“It’s tough especially for young Black men” said Washington. “I need a job with benefits, but nothing is out there. I’ve had a few interviews, but they don’t result in nothing.”
Washington has no skills and he’s a high school dropout.
But James Price is frustrated, too. He’s got a college degree and the skills to go along with it. He’s mostly worked in the media and ran his own business for a decade before his cash flow ran dry.
“There is a media crisis,” he said. “Newspapers aren’t hiring and televisions stations are only hiring if you have a good inside contact and you are young and white. Mature, skilled Black people like me need not apply. I’m at the point where I’ll take almost any job that pays me what I’m worth and provides health insurance.”
These are the easy tales of woe found in almost any African-American community in Philadelphia. But these anecdotes and the government’s recently released national unemployment statistics don’t tell the true story about the depth of joblessness in the Black community.
The most recent U.S. Bureau of Labor Statistics figures show that the national African-American unemployment rate has hit 11 percent — reaching double digits for the first time in three years.
The bureau has yet to release Philadelphia’s unemployment rate by race or gender. The city’s total jobless rate stands at 7.2 percent, higher than the nation’s 5.7 percent unemployment rate.
Experts say the current increase in African-American unemployment is driven by a rise in Black women’s unemployment, which jumped 1.7 percentage points, from 8.3 percent in July to 10 percent in August. Last August, the Black female unemployment rate was 7.5 percent.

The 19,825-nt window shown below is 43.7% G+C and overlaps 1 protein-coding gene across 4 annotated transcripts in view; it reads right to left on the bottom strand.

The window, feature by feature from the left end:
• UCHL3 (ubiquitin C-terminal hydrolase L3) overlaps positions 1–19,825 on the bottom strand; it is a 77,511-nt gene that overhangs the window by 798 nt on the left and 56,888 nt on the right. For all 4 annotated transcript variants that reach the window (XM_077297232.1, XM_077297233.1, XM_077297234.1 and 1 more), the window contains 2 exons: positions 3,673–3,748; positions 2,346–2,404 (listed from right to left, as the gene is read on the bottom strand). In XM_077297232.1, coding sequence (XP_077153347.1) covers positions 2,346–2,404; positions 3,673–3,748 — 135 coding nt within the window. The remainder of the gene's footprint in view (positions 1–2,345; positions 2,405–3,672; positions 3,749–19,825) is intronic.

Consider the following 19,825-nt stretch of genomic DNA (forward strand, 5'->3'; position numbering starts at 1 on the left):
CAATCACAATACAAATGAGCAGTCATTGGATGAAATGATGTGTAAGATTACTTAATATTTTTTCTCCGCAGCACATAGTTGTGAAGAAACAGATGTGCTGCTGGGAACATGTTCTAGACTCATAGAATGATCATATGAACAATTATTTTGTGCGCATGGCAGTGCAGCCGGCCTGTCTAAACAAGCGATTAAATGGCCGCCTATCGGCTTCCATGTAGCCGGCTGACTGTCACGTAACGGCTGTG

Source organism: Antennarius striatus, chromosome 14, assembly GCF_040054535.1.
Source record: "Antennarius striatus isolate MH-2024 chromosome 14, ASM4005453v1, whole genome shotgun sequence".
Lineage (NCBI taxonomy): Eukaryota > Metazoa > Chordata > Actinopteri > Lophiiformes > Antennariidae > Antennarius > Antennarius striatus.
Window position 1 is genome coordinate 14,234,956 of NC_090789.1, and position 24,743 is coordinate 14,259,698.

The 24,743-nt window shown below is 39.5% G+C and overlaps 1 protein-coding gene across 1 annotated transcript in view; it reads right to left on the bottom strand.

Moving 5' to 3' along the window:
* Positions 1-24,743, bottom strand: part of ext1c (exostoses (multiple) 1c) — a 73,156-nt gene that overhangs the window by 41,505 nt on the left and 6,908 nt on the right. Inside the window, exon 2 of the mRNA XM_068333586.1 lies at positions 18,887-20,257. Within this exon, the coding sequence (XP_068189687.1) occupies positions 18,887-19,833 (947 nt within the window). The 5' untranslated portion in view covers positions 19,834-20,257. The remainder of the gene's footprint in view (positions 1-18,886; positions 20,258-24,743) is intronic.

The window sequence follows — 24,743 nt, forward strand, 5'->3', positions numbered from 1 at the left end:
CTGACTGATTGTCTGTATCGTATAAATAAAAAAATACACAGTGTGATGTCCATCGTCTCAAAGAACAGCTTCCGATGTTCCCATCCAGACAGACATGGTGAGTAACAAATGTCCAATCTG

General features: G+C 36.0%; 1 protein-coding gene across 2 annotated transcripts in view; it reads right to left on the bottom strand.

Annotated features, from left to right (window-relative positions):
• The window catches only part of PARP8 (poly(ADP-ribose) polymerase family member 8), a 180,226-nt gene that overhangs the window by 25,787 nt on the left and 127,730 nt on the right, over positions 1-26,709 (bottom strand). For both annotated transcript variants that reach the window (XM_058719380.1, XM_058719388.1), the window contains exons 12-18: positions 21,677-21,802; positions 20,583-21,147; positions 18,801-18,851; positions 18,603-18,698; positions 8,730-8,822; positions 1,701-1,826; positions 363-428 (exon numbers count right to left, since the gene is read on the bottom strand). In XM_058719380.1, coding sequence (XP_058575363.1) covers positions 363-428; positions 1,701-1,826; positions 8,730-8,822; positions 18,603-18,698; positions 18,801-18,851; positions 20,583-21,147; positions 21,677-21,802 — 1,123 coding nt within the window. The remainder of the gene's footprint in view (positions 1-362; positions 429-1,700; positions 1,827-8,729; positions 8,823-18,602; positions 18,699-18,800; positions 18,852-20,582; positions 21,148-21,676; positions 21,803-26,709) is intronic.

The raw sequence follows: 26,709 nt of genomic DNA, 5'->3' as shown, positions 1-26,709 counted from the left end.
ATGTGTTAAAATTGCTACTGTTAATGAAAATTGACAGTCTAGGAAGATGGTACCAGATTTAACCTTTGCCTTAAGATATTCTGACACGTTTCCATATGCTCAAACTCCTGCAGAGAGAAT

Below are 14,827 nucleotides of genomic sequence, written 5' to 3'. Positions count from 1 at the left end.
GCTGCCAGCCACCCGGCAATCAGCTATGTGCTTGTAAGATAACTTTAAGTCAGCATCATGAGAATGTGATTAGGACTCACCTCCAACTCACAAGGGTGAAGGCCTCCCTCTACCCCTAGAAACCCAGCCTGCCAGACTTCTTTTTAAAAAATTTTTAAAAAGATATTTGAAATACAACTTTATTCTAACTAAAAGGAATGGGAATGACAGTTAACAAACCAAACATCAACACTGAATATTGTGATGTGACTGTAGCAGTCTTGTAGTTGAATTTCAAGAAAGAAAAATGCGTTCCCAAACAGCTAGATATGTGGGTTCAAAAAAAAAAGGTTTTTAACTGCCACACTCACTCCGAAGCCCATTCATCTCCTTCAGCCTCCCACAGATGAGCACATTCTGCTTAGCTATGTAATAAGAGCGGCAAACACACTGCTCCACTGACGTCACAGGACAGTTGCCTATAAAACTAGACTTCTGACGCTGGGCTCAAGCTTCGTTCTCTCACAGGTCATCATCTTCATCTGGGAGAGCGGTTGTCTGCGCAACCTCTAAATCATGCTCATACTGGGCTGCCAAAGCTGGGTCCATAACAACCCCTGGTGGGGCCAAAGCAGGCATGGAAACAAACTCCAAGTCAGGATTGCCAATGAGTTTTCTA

This year, Black men’s unemployment rate declined slightly from July to August, going from 11.3 percent to 11.2 percent, but it is still significantly higher than it was just a year ago when it was a much lower at 7.9 percent.
Young Black adults and recent college graduates (25 to 29-year-olds) are finding it difficult to find work. Their unemployment has risen from 5.1 percent in August 2007 to 6.9 percent last month. As the economic downturn proceeds, it will continue to have a disproportionate effect on African Americans.
But the true extent of the unemployment problem rarely receives the attention that it deserves. Perhaps for reasons of race or systemic economic justice, Democratic and Republican presidents have made the real unemployment statistics almost impossible to find in the media.
People are rightfully suspicious of what the media now tries to pass of as “official” jobless statistic.
The unemployed heads African Americans see and know can be counted on street corners, in front of television sets, sitting in living rooms, bored and or angry and frustrated and locked down in some jail cell.
Finding the true jobless figures is like playing a shell game with a street corner hustler. The object to be found is taken off the table so no matter which shell the unsuspecting player picks, the object will never be found.
What makes the object — or the true jobless rate — so important is that it affects the social fabric of the African-American community.
A high unemployment rate can determine the quality of family life and education, crime, housing, how long people lives, how sick they are and many other vital factors.
Simply put: numbers are political. They tell stories that shape public policy and those policies can sometimes determine who lives and who dies; who will be homeless and who will not; who has heat in the winter and who will go hungry. Numbers are not to be trifled with.
And numbers come with consequences. These social ills require special programs ranging from Food Stamps, AID to Dependent Children, unemployment compensation, housing support, energy assistance and Medicaid.